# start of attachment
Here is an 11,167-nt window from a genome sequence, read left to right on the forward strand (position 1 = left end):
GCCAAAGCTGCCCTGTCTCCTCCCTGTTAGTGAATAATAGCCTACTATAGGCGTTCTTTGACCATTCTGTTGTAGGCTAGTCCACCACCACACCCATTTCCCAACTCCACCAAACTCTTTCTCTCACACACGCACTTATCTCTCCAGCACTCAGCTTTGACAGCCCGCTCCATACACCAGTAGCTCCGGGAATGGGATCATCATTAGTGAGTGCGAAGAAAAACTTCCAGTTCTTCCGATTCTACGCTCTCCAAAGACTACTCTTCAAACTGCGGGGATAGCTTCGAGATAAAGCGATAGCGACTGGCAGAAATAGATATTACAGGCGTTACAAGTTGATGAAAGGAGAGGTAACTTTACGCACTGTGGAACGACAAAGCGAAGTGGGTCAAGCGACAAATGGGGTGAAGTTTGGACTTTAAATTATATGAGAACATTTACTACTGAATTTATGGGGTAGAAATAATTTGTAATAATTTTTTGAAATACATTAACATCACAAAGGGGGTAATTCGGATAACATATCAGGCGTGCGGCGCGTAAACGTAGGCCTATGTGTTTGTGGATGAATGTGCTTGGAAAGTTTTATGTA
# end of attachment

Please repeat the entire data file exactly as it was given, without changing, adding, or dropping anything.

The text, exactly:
Here is an 11,167-nt window from a genome sequence, read left to right on the forward strand (position 1 = left end):
GCCAAAGCTGCCCTGTCTCCTCCCTGTTAGTGAATAATAGCCTACTATAGGCGTTCTTTGACCATTCTGTTGTAGGCTAGTCCACCACCACACCCATTTCCCAACTCCACCAAACTCTTTCTCTCACACACGCACTTATCTCTCCAGCACTCAGCTTTGACAGCCCGCTCCATACACCAGTAGCTCCGGGAATGGGATCATCATTAGTGAGTGCGAAGAAAAACTTCCAGTTCTTCCGATTCTACGCTCTCCAAAGACTACTCTTCAAACTGCGGGGATAGCTTCGAGATAAAGCGATAGCGACTGGCAGAAATAGATATTACAGGCGTTACAAGTTGATGAAAGGAGAGGTAACTTTACGCACTGTGGAACGACAAAGCGAAGTGGGTCAAGCGACAAATGGGGTGAAGTTTGGACTTTAAATTATATGAGAACATTTACTACTGAATTTATGGGGTAGAAATAATTTGTAATAATTTTTTGAAATACATTAACATCACAAAGGGGGTAATTCGGATAACATATCAGGCGTGCGGCGCGTAAACGTAGGCCTATGTGTTTGTGGATGAATGTGCTTGGAAAGTTTTATGTA